How Does Work Make your People Feel? (And Why this Matters)

"People will forget what you said, people will forget what you did, but people will never forget how you made them feel" - Maya Angelou

When people talk about company culture, they typically refer to cognitive culture, AKA how people think and behave at work.

The problem is, this is only part of the puzzle. An area often overlooked by leaders is emotional culture, AKA how people feel - and don't feel - at work.

Despite decades of research on how emotional culture influences employee satisfaction, burnout and teamwork*, it’s rarely managed as deliberately as cognitive culture.

That means we’re only having half the conversation we need to have, in order to do right by our people.

Company Culture: The Breakdown

Cognitive Culture

Cognitive Culture is what people usually mean when they talk about company culture. It refers to values, expectations, and practices that guide and inform the behaviour of all team members.

Emotional Culture 

Emotional Culture is centred around feelings, moods, and attitudes. It relates to how employees feel at work, and what companies do to inspire these emotions.

Most organisations don't pay enough attention to how people are or should be feeling. They underestimate how central emotions are to building the right culture and employee experience.

With a lack of focus on emotional culture, you’re more likely to see;

  • Low satisfaction levels
  • A lack of commitment from your people
  • Poor-performing teams
  • High turnover of people

When we recognise emotions in the workplace, we can better connect with, and motivate our people. 

It's time we started talking about how we want our people to feel. So I’ve come up with five questions to get you started. 

5 Questions you Need to Ask to Define your Company’s Emotional Culture:

1. How do you want your people to feel at work?

If you asked your people to describe their feelings during a working day, what would the ideal response be? Delighted? Joyful? Excited? Safe? Supported?

If your company had feedback stations with smiley face buttons, like the ones you often see at airport security, which ones would you like them to press?

2. How do you not want your people to feel at work?

What are the feelings you never want work to instill in your people? Fear? Anxiety? Dread? Upset?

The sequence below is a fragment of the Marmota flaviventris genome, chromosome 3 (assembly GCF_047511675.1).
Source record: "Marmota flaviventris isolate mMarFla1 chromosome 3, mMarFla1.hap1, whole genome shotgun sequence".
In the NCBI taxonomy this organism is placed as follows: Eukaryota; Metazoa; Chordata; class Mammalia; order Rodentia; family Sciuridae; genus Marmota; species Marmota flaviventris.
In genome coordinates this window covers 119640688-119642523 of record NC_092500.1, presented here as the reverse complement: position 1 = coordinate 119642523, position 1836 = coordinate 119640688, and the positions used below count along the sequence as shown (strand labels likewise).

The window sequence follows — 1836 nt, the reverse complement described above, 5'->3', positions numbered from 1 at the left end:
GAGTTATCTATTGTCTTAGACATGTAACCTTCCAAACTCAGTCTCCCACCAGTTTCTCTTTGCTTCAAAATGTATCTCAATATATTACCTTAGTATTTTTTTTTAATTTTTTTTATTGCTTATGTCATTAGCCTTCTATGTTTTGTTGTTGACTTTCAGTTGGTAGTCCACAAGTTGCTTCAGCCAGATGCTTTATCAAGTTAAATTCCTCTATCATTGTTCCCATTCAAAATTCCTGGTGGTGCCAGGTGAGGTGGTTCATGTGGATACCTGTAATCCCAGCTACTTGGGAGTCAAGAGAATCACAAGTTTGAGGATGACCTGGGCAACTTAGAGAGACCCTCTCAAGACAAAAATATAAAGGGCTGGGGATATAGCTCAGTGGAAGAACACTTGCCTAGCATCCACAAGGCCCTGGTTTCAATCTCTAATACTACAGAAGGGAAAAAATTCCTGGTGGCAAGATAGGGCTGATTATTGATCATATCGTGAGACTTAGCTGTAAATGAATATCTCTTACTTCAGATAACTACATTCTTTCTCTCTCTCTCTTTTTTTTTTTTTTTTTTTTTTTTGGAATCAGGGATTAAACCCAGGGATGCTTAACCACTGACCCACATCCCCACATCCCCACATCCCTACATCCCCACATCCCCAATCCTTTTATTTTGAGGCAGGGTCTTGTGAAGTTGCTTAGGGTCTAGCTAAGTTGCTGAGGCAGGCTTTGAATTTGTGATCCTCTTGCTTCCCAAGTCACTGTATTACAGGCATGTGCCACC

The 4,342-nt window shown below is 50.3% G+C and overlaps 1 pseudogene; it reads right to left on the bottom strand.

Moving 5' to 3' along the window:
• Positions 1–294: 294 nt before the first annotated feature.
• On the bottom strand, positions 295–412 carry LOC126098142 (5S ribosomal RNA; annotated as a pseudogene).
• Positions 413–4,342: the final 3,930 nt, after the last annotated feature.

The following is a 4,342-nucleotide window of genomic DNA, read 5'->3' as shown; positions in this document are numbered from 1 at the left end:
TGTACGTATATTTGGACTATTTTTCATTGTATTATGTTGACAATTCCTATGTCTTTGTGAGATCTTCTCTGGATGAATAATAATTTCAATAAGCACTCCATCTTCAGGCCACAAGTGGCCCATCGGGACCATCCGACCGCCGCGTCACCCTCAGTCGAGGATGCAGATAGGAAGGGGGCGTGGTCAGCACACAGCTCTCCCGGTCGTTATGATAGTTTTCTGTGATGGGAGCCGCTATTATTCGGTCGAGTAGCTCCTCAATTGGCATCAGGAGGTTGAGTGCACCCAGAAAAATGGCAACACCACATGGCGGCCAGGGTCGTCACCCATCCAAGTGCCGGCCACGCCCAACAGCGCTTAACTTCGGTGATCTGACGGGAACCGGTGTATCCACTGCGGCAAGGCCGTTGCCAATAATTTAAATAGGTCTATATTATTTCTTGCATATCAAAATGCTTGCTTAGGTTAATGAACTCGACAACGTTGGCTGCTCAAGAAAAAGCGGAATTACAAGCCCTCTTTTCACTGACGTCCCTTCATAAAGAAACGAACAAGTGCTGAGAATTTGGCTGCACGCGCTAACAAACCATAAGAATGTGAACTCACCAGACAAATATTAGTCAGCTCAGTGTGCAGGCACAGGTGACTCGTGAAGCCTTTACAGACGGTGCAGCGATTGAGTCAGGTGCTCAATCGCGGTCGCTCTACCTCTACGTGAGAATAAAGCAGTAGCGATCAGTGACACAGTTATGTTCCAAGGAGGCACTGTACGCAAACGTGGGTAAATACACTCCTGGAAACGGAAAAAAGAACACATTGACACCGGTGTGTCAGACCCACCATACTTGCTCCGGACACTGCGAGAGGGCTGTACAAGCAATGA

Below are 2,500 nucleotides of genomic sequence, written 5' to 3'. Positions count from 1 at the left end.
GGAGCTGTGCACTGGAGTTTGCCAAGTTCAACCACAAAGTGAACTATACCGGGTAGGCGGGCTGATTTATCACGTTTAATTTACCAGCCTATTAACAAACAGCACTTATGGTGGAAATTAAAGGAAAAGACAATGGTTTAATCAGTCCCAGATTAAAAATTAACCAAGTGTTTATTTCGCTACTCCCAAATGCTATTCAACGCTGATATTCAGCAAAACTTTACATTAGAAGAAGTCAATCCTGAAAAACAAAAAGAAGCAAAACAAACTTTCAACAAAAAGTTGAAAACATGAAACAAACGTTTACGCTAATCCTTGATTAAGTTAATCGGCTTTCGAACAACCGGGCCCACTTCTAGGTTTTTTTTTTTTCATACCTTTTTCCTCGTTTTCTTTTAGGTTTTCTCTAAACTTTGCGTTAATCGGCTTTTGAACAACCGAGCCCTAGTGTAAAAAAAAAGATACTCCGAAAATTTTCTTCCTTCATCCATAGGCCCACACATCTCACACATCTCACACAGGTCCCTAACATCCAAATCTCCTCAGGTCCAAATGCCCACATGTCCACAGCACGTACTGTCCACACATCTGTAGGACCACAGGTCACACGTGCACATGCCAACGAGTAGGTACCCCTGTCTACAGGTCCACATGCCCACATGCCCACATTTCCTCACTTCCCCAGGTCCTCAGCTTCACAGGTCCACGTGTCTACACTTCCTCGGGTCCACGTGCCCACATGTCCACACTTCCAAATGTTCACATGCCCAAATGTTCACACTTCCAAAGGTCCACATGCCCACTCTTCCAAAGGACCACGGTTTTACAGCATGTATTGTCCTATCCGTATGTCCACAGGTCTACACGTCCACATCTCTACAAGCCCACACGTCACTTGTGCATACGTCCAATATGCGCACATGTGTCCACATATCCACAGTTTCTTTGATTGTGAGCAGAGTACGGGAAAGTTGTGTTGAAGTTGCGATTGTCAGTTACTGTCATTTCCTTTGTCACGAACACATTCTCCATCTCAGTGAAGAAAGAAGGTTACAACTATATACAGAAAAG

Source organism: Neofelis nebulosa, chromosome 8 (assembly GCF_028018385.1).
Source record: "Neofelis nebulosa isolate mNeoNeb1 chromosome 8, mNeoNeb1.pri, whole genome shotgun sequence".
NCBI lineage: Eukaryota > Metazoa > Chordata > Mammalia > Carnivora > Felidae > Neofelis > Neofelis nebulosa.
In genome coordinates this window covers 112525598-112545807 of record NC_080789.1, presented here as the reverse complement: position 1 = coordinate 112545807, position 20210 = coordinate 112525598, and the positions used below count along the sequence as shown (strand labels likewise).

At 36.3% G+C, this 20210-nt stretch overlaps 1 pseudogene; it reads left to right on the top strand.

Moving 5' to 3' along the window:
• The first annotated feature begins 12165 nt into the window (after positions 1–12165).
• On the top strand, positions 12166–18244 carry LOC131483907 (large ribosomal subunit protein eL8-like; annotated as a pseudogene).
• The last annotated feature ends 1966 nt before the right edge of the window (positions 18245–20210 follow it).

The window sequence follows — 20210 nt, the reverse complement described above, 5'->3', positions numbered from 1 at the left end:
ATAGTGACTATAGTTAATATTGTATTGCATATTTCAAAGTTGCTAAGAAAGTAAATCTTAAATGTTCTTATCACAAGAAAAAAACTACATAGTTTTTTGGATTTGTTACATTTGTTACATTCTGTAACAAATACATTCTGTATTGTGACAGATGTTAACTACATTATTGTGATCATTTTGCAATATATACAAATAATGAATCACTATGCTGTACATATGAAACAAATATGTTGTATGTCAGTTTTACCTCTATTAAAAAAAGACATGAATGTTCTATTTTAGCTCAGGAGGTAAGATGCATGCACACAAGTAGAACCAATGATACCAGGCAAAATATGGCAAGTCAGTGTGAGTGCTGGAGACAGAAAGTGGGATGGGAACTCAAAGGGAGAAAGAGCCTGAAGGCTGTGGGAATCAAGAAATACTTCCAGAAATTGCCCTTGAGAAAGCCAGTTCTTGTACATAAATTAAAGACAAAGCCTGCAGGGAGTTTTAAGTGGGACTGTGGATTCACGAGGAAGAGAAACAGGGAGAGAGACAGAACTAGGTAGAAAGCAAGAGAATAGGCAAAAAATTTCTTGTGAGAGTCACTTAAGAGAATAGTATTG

It’s important to define these too, as they’ll help you build a clear picture of your desired outcomes.

3. What will you do to support your people?

This is perhaps the most difficult question to answer, as it requires quite a bit of research, some planning, and lots of careful consideration.

Surveying your people is a great way to generate ideas on this, and find out how they feel about your proposed plans before you roll them out.

You can do this through Frankli with just a couple of clicks. The Wellbeing Survey template provides a handy starting point, but, of course, you can customise it, or create your own from scratch.

4. What signals will you look out for?

For various reasons, people are not always forthcoming about their feelings at work. So it may be up to leadership or management teams to spot red flags such as reduced productivity, irritability or out-of-character behaviour.

The best way to support your people to share how they’re feeling is to give them a channel through which to do it.

The Survey and Feedback features in Frankli are perfect for this. Through Frankli, your people can submit unprompted feedback, anonymously if they wish, starting with a quick description of how they’re feeling - happy, anxious, empowered or other.

5. What habits do you want to change?

To answer this question, you need to identify any work habits that may be negatively affecting your people, and spot opportunities for new ones. Try not to get disheartened at this stage - no organisation is perfect, after all!

Instead, focus on the changes you need to make in order to arouse the feelings we discussed in question #1.

Remember that defining emotional culture is not a one-time gig. You’ll need to ask yourself these questions again in 3 or 6 months to make sure you’re on the right path. 

My final tip? Emotional culture is shaped by how all employees show up each day and contribute, so it’s only fair that they be included in your discussions around it.

At a time of significant change in how we work, and with people changing roles like never before, it's time to have a conversation on company culture, the full conversation.

Assessing and building on your company’s emotional culture Is easy with Frankli’s Survey and Feedback features. Find out more here.

60-Second Version: How Does Work Make your People Feel? (And Why this Matters)

Introduction: When people talk about company culture, they typically refer to cognitive culture, AKA how people think and behave at work. But we also need to look at emotional culture, AKA how people feel - and don't feel - at work.

5 Questions you Need to Ask to Define your Company’s Emotional Culture:

1. How do you want your people to feel at work if the business is to be successful?

2. How do you not want your people to feel at work?

3. What will you do to support your people to feel a particular way?

4. What signals will you look out for among your people?

5. What habits do you want to change or introduce?

Remember that defining emotional culture is not a one-time gig. You’ll need to ask yourself these questions again in 3 or 6 months to make sure you’re on the right path. 

Assessing and building on your company’s emotional culture Is easy with Frankli’s Survey and Feedback features. Find out more here.

* Linjuan Rita Men and Cen April Yue, Creating a positive emotional culture: Effect of internal communication and impact on employee supportive behaviors

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